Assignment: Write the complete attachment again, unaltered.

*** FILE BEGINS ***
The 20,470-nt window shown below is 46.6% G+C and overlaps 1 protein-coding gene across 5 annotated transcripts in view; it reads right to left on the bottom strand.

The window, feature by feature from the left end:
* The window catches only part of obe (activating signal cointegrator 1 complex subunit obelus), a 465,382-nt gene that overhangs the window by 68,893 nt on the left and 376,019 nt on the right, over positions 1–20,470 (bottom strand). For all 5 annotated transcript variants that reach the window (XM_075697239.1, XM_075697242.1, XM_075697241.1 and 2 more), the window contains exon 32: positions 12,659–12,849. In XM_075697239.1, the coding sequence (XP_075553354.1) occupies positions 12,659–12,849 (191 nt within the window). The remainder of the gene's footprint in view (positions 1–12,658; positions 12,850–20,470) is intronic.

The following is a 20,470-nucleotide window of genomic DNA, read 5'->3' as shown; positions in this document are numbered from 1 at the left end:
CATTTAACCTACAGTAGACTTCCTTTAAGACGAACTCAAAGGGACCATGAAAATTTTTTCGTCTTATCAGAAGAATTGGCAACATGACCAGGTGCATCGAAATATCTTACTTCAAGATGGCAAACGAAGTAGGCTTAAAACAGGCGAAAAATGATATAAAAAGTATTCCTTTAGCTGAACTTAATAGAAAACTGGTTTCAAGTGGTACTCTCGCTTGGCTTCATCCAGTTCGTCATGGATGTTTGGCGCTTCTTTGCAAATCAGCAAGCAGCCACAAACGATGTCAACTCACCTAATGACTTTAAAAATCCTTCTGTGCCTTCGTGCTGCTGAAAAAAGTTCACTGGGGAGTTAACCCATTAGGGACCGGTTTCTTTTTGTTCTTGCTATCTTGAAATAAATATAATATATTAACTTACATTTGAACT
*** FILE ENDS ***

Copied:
The 20,470-nt window shown below is 46.6% G+C and overlaps 1 protein-coding gene across 5 annotated transcripts in view; it reads right to left on the bottom strand.

The window, feature by feature from the left end:
* The window catches only part of obe (activating signal cointegrator 1 complex subunit obelus), a 465,382-nt gene that overhangs the window by 68,893 nt on the left and 376,019 nt on the right, over positions 1–20,470 (bottom strand). For all 5 annotated transcript variants that reach the window (XM_075697239.1, XM_075697242.1, XM_075697241.1 and 2 more), the window contains exon 32: positions 12,659–12,849. In XM_075697239.1, the coding sequence (XP_075553354.1) occupies positions 12,659–12,849 (191 nt within the window). The remainder of the gene's footprint in view (positions 1–12,658; positions 12,850–20,470) is intronic.

The following is a 20,470-nucleotide window of genomic DNA, read 5'->3' as shown; positions in this document are numbered from 1 at the left end:
CATTTAACCTACAGTAGACTTCCTTTAAGACGAACTCAAAGGGACCATGAAAATTTTTTCGTCTTATCAGAAGAATTGGCAACATGACCAGGTGCATCGAAATATCTTACTTCAAGATGGCAAACGAAGTAGGCTTAAAACAGGCGAAAAATGATATAAAAAGTATTCCTTTAGCTGAACTTAATAGAAAACTGGTTTCAAGTGGTACTCTCGCTTGGCTTCATCCAGTTCGTCATGGATGTTTGGCGCTTCTTTGCAAATCAGCAAGCAGCCACAAACGATGTCAACTCACCTAATGACTTTAAAAATCCTTCTGTGCCTTCGTGCTGCTGAAAAAAGTTCACTGGGGAGTTAACCCATTAGGGACCGGTTTCTTTTTGTTCTTGCTATCTTGAAATAAATATAATATATTAACTTACATTTGAACT